The Endless Summer is documentary filmmaker Bruce Brown’s movie about the search for the perfect wave, and how the ultimate achievement is to get covered by the wave, as if you’re riding through a tube. In addition, you want an ‘endless summer’, i.e. to have the warm water and waves, but without the crowds. The only way to do that is to take a world trip, following the weather as it goes.
How they stay on their boards, I have no idea, but the narration from the director introduces us to body surfing, those heading for a wipeout, overcharging hotels, great surfers of their day including Australian Nat Young and American Butch Van Artsdalen, and even surfing on sand dunes?!
I often hear about how this is billed as one of the ultimate documentaries. Perhaps for the hardened surfer, but as a casual viewer of documentaries, and whilst I loved both surfing-based films Big Wednesday and Point Break (the original, not the terrible remake), apart from the occasional amusing moment as Mike and Robert interact with other people on their trip, including how they pack for the trip – swimming trunks, board wax and – in case of injury – one Band-aid. Outside of that, it feels fairly pedestrian (even though pedestrians walk, while this pair are surfing).
It does feel a bit racist when Bruce Brown, who has a fairly flat delivery, mocks the language spoken in Africa simply because he doesn’t understand it, although (a) it was filmed in the ’60s, and (b) he states that the only English that the two travelling round the world know is “Hang ten”.
The background audio felt like jaunty sitcom-style music, but I learned soon after that Brown just played surf records and narrated over the top of those, as he didn’t have any audio on the original footage.
I understand the film was shot in 16mm in a theatrical ratio of 1.66:1, but is slightly cropped top and bottom, here, to fill a 16:9 (1.78:1) screen. Yes, you can easily accept that the footage was shot 50 years ago, so won’t be as pristine as a modern movie, but beyond that, the print is nice and clean, showing off the bright, sunny locations with ease.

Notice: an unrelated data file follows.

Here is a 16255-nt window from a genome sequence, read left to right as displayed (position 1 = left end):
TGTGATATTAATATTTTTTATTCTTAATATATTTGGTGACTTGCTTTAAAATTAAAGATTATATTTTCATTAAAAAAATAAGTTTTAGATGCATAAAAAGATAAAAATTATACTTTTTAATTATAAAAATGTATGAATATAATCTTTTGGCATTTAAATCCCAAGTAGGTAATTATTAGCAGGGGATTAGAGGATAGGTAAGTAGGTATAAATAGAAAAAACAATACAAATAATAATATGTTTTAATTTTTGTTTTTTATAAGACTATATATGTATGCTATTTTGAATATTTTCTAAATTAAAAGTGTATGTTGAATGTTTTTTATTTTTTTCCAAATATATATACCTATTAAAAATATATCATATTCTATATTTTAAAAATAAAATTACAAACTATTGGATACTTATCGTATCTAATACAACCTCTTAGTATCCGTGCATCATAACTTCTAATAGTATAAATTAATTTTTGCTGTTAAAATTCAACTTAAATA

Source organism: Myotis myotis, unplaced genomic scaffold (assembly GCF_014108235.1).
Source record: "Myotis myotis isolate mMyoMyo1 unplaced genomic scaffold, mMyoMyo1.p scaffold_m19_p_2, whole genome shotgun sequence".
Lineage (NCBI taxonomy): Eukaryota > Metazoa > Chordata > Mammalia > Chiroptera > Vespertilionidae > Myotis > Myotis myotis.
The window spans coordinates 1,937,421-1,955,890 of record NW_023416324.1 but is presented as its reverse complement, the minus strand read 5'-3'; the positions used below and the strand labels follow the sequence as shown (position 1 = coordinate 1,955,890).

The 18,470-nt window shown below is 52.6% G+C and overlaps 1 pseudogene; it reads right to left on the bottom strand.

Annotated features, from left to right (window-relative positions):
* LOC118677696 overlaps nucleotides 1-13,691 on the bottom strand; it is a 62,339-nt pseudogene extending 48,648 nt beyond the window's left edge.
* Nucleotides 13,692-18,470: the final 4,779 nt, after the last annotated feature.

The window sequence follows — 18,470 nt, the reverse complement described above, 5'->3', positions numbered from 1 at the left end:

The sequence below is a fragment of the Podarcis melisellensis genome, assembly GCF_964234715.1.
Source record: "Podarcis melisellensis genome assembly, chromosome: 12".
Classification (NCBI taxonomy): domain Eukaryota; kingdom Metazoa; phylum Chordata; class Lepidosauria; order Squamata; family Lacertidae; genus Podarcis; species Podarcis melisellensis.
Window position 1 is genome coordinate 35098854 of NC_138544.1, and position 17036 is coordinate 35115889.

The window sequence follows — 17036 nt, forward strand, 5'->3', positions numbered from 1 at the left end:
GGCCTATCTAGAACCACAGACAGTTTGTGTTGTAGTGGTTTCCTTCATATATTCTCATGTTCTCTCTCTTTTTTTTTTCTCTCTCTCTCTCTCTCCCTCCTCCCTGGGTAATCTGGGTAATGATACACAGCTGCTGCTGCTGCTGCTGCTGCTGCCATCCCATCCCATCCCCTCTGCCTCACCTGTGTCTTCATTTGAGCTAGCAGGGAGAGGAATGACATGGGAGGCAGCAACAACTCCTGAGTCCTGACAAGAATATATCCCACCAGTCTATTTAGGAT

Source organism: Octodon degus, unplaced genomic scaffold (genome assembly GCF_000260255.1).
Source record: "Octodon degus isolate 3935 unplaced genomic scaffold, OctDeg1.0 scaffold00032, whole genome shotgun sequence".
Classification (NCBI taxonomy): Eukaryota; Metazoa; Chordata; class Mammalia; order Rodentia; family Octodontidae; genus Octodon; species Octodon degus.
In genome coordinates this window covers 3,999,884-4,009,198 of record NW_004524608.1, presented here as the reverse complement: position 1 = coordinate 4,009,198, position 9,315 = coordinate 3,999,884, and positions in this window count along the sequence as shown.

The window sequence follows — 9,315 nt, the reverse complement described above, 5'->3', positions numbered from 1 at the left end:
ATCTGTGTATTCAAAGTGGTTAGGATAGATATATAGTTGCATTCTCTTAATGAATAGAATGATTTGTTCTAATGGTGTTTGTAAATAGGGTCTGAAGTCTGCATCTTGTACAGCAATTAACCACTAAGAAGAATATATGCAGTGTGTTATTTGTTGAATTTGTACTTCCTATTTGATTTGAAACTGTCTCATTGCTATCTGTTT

The audio has a dual mono and a DTS-HD 5.1 Master Audio option. I chose the latter, but given that it’s a mix of music and narration in both cases, I certainly didn’t get anything other than what was expected from my viewing.
The extras are a number of present-day featurettes, the first few of which could form one big ‘making of’ but which have been separated into individual pieces:
- Bruce Brown introduction (1:00): A brief intro from the main man, himself. You can watch this before the film without any spoilers.
- Directing The Endless Summer (4:36): How Bruce got into surfing, then take pictures with an 8mm camera to show his mum. There’s also chat from his son, Dana Brown, who also makes films.
- Producing The Endless Summer (13:44): with producer Bob Bagley.
- Surfing The Endless Summer (10:23): Mike Hynson gives his thoughts on the film and surfing in general.
- The Endless Summer Revisited (1:11:50): Footage shot for this film, the sequel and Bruce Brown’s early surfing films and home movies from 1952-1961, with a lot of the footage airing for the first time.
Fans won’t be chuffed to learn that this lengthy piece isn’t chaptered. That is a definite omission from Second Sight.
- Artwork from around the world (1:58): Movie posters
- Bruce Brown timeline (4:20): A brief run-through of Mr Brown’s movies, plus achievements along the way.
The main menu features a short piece of the theme set against clips from the film, with the chapters divided up into individual locations where they filmed the footage, so that’s 16 plus the one for end credits. Subtitles are in English.
The Endless Summer Special Edition is out today on Blu-ray, DVD, and a Limited Edition Blu-ray/DVD Boxset, which also includes 4 Exclusive Production Stills Postcards. Also, check out the full-size cover by clicking on the packshot.
Running time: 92 mins
Distributor: Second Sight
Released: August 28th 2017
Picture: 1080p High Definition
Sound: DTS-HD 5.1 Master Audio
Disc Format: BD50
Director: Bruce Brown
Producers: Robert Bagley and Bruce Brown
Screenplay: Bruce Brown
Music: John Blakeley, Gaston Georis and Walter Georis (as The Sandals)
Narrator: Bruce Brown
Principal surfer: Mike Hynson
Principal surfer: Robert August
Himself Lord James Blears
South African guide: Terence Bullen
Himself – Bodysurfer at the Wedge with ‘rigor mortis of the stomach.’: Chip Fitzwater
Himself – Bellyboarder at the Wedge throwing board over wave: Chuck Gardner
Himself: Wayne Miyata
Himself: Steven R Davis (uncredited)
Himself: Mickey Dora (uncredited)
Himself: Phil Edwards (uncredited)
Himself: Greg Noll (uncredited)
Himself – Charlie: Dave Thynell (uncredited)
Himself: Butch Van Artsdale (uncredited)
Reviewer of movies, videogames and music since 1994. Aortic valve operation survivor from the same year. Running DVDfever.co.uk since 2000. Nobel Peace Prize winner 2021.